I am citing rational choice to question the instrumental rationality, which involves seeking the most cost-effective means to achieve a specific goal, without reflecting on the worthiness of that goal or balancing the UNPBF costs against benefits to arrive at action that maximizes our general advantage.


Having realized the inadequacies of the UNDAF 2006-2007 Security Council resolution on an effective Peacebuilding agenda in Sierra Leone, the UN again adopted resolutions 1829 at the 5948th Security Council meeting in 2008….awesome isn’t it?

Clause 3a of this resolution broadly provided for "political support to national and local efforts for identifying and resolving the tensions and threats of political conflict".


My problem with this resolution had to do with ambiguity in trying to understand and define the concept of 'political support'. Is political support only limited to letting the ruling APC get unlimited access to the UNPBF while making no attempt to capacitate opposition parties?

The UN is failing to realize that their continuous exposure of the government to access the PBF in the name of legitimacy will only further financially capacitate the APC party, which is evident in the sumptuous life style of our President and his Ministers.

Similarly, Resolution 1886 at the 6189th meeting in September 2009, where the mandate of UNIPSIL was extended to September, 2010 as set out in the previous resolutions 1829 in 2008, emphasized on supporting preparations for the 2012 General elections, without adequately outlining efforts to promote good governance and tolerance - especially those relating to inter party politics.

Clause six of this same resolution only vaguely mentions good governance without due reference to the actual dynamics of inter-party rivalry and tension.

The 14 page report by the UNSG to the Security Council in 2009, had lots of misrepresentations and at the same time technically failing to forward any logical argument on their dismal handling of the 2007 election violence perpetuated by the APC.

What have we achieved as far as democracy and good governance are concerned?

Is there not enough political intolerance and discrimination based on region or ethnicity already in the current APC rule? Is the UN or UNIPSIL aware of the indiscriminate sackings of South-Easterners from their professional jobs simply because of their regional origin?

Have we not seen Paramount Chief been removed from office by the APC on the allegations that they belong to the opposition SLPP? Is it news that the last election results which the opposition contested in court were rigged and superintended by UN election experts…Carlos Vela’s et al?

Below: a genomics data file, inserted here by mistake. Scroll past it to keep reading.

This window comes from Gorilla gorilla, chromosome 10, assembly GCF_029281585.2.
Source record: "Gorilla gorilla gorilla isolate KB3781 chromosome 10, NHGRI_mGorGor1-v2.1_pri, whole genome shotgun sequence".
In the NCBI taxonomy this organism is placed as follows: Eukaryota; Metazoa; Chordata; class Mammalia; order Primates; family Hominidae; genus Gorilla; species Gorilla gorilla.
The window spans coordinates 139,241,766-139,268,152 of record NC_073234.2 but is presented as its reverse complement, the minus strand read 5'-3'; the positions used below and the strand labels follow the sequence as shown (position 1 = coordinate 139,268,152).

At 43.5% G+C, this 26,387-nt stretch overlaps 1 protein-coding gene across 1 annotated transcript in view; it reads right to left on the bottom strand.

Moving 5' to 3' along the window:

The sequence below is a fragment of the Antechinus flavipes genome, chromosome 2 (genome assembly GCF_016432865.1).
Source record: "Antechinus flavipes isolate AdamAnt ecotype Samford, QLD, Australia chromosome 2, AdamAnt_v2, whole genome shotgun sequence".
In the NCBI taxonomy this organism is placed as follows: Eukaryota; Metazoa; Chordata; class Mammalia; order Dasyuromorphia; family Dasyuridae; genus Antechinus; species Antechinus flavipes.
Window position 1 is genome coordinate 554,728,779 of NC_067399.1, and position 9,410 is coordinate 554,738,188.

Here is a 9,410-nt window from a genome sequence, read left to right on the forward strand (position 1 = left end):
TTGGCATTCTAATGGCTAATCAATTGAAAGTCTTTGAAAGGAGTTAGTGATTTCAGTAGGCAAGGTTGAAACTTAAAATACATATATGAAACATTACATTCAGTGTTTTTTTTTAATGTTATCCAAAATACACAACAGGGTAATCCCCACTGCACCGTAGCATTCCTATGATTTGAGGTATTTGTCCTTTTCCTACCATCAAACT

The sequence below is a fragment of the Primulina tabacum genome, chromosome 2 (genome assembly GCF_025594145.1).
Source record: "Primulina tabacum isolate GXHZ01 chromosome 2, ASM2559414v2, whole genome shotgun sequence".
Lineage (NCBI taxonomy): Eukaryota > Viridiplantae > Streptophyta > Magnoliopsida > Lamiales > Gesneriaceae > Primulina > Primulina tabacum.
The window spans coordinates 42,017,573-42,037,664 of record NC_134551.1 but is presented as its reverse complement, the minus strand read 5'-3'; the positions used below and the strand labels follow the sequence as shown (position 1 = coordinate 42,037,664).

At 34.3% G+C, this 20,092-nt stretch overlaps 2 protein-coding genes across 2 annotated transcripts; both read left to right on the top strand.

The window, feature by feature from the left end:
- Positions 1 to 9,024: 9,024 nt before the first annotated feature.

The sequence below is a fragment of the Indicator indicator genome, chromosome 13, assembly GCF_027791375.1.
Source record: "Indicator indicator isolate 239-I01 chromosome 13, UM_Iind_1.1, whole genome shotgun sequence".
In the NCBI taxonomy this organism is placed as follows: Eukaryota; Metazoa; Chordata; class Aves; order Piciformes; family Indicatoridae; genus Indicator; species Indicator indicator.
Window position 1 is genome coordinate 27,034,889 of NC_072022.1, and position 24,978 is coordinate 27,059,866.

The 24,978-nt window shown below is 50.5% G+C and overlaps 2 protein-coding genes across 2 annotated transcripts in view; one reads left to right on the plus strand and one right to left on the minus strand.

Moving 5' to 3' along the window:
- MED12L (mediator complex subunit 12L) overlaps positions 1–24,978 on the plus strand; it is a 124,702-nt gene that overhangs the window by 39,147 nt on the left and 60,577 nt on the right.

Did we not see enough destruction of SLPP offices across the country that the UN partly renovated?

Photo: Michael Schulenberg - Head of UN Peacebuilding Programme, Sierra Leone


The question of youth employment remains mere propaganda diction as very little has been done.

You need not read SRSG’s preposterous reports to the UN Security council to realize the inaccuracies, just go down-town Freetown or Makeni, Bo and Kenema to see colleague youths disempowered and unemployed.

Now that the 2012 elections are approaching, coupled with the fact that the UN mission in Sierra Leone has not managed the Peacebuilding Agenda very well, the signs are everywhere that: relapsing into conflict is almost a possibility.


The ugly signs are everywhere, especially with the recent rantings of the misguided Minister of Internal Affairs and the shameless Mohamed Bangura who has nothing to boast of in our Presidency other than discussing girls on the phone.

Is the UN waiting for such an opportunity to further substantiate why realists do not believe in institutionalism…(relative gains from absolute gains) and that they seek to remain in their jobs - thus an end to conflict would mean unemployment for them?

Here is a cautious note for the Peacebuilding mission in Sierra Leone. Peacebuilding scholars around the world have attributed the very negative actions of you UN Peacebuilding diplomats as reasons why in less than a decade, most countries that have had UN Peacebuilding interventions revert to conflict so easily.

Is the UN going to allow the millions of dollars contributed to Peacebuilding in Sierra Leone collapse because of a conflict that they failed to prevent?

Watch out for Part II…..pretty-pretty soon!

Brima P. Kapuwa is a Sierra Leonean research scholar in UN led Peacebuilding initiatives in Sierra Leone and Burundi.